Dr Strange. The Sub-Mariner. The Incredible Hulk. It’s quite likely that anyone reading this who is only familiar with the publicity for Netflix’s The Defenders would be surprised by that roster of headline characters. (And that’s assuming they’re even familiar with Namor the Sub-Mariner, a character of 1939 vintage who has not yet reached the MCU.) This is a radically different group to Daredevil, Jessica Jones (a character not even created until the 21st century), Luke Cage and Iron Fist, the stars of the current TV series. None of the telly team are characters a Marvel zombie would associate with The Defenders, although Iron Fist has been a very occasional member of the team’s roster, as has Luke Cage. (In which context, it’s unfortunate that Iron Fist has been the least liked of Netflix’s series, with a mere 17 per cent approval on Rotten Tomatoes.)

The complete absence of all three of the original Defenders from its television incarnation could be seen as an odd decision. Neither Benedict Cumberbatch’s Steven Strange nor Mark Ruffalo’s Bruce Banner are expected to turn up, even for cameos. Marvel Studios has policed a strict division between its Netflix series and its cinematic outings, despite announcing them as being set in the same "continuity". The fourth "classic" Defender is even less likely to turn up. The Silver Surfer (who joined the team in 1972, less than a year after it was formed) is, due to some bad deal making in the 90s, off limits to the MCU. His film rights sit with Fox, who utilised him in the rightly all but forgotten Fantastic Four: Rise of the Silver Surfer (2007).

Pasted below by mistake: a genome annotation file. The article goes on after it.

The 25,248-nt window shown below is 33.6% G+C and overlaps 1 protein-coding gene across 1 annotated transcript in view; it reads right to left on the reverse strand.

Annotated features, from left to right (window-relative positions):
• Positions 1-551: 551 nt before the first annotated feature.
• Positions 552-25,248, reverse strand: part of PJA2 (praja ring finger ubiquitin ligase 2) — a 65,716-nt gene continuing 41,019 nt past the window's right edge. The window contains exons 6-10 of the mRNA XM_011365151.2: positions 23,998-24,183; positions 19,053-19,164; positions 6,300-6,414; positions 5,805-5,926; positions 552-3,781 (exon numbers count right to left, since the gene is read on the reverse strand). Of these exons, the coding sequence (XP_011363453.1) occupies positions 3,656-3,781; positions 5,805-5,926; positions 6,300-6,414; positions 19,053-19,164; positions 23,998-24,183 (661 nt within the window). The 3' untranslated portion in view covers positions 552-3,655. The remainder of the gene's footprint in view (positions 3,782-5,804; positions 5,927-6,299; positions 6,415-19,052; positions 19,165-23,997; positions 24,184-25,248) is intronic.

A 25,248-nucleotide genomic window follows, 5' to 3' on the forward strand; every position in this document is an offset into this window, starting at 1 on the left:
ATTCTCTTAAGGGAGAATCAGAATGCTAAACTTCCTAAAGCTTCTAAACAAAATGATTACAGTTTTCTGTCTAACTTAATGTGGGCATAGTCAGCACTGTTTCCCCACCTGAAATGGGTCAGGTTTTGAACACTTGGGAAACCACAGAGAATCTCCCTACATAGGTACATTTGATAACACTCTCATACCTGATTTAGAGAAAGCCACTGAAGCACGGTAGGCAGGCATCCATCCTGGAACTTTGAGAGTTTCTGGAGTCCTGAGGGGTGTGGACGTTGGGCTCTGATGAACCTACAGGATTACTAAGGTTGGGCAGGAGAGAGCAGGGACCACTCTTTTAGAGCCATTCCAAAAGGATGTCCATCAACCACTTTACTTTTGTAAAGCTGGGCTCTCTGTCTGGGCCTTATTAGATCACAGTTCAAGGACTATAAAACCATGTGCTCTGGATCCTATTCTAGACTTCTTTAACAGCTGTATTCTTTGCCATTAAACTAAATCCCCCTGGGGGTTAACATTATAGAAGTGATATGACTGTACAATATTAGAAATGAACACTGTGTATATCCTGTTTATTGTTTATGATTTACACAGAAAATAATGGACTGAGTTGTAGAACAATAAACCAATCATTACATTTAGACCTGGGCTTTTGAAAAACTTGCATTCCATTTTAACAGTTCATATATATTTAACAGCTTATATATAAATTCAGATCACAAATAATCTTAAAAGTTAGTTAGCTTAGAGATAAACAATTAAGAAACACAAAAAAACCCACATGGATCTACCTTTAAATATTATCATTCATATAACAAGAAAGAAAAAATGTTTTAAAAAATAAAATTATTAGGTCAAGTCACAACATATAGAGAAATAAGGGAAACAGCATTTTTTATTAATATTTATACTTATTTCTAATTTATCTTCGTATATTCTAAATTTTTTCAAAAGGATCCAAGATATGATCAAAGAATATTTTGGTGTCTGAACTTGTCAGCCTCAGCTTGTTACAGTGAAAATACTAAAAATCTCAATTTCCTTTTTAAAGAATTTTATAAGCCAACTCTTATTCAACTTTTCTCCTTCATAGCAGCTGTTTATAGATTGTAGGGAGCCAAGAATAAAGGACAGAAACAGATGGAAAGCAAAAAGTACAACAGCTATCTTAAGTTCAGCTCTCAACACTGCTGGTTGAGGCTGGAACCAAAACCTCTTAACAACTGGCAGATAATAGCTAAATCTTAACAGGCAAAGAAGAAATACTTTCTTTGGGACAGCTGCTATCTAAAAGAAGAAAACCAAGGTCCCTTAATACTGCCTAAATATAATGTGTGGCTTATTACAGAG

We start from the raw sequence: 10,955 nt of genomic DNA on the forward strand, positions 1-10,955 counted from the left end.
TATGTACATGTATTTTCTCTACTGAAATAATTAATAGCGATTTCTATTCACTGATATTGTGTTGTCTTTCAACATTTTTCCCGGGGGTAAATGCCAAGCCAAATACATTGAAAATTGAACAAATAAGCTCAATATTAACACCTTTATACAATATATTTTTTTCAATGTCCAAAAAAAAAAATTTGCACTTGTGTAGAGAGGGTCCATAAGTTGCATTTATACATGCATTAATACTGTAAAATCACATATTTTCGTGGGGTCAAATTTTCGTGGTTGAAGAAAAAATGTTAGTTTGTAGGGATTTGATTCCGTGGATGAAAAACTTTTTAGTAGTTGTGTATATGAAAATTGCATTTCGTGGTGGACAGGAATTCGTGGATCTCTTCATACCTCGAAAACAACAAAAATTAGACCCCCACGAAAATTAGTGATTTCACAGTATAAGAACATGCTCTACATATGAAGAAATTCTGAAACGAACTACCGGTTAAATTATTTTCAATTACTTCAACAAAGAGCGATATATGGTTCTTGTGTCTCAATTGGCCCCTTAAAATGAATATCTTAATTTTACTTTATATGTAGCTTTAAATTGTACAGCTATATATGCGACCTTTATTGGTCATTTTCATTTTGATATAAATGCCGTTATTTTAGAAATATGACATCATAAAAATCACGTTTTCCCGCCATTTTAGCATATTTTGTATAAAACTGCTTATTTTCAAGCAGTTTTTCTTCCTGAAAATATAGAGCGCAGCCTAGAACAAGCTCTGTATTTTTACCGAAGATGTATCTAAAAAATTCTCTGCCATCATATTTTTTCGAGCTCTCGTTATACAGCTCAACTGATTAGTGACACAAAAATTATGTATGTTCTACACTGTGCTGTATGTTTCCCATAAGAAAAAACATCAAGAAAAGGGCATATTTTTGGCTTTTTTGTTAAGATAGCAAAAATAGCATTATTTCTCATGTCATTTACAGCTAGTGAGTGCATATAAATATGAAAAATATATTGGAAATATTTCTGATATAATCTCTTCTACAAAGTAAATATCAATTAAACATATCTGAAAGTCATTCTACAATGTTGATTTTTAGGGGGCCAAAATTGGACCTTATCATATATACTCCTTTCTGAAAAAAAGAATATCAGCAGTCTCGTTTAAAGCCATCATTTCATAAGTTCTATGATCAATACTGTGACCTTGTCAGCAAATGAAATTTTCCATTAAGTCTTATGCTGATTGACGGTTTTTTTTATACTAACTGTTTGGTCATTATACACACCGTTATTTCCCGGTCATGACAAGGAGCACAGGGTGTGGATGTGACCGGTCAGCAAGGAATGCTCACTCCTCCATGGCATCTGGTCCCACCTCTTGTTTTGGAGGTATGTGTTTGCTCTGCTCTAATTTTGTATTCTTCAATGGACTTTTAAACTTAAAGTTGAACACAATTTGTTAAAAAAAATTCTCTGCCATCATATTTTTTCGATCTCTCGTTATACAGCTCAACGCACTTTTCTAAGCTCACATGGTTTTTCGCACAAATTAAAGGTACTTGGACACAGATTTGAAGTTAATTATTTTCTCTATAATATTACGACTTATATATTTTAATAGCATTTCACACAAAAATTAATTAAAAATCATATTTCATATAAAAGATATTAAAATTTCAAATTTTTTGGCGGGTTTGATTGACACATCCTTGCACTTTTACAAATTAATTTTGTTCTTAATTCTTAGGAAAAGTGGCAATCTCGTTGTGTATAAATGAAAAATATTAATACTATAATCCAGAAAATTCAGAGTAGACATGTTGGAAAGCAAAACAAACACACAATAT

One of the reasonably consistent features of previous incarnations of The Defenders is that the characters have generally faced mystical threats. They first teamed up to fight monsters from HP Lovecraft’s Cthulhu Mythos, and generally their antagonists have operated on that kind of scale. With Stephen Strange in the gang, that makes sense. You don’t need the sorcerer supreme to take out organised crime. But organised crime is largely what you’d expect Daredevil, Luke Cage, Jessica Jones and Iron Fist to take on, especially based on the Netflix versions of the characters. All four are "street-level" heroes, operating in New York, interacting with characters like murderous vigilante The Punisher and Kingpin of Crime Wilson Fisk. Perhaps splitting the difference, their team up series will see them take on The Hand. This is a ninja organisation, with mystical origins, that is nevertheless involved in organised crime and can be presented, as it has been so far for Netflix, within the context of crime stories.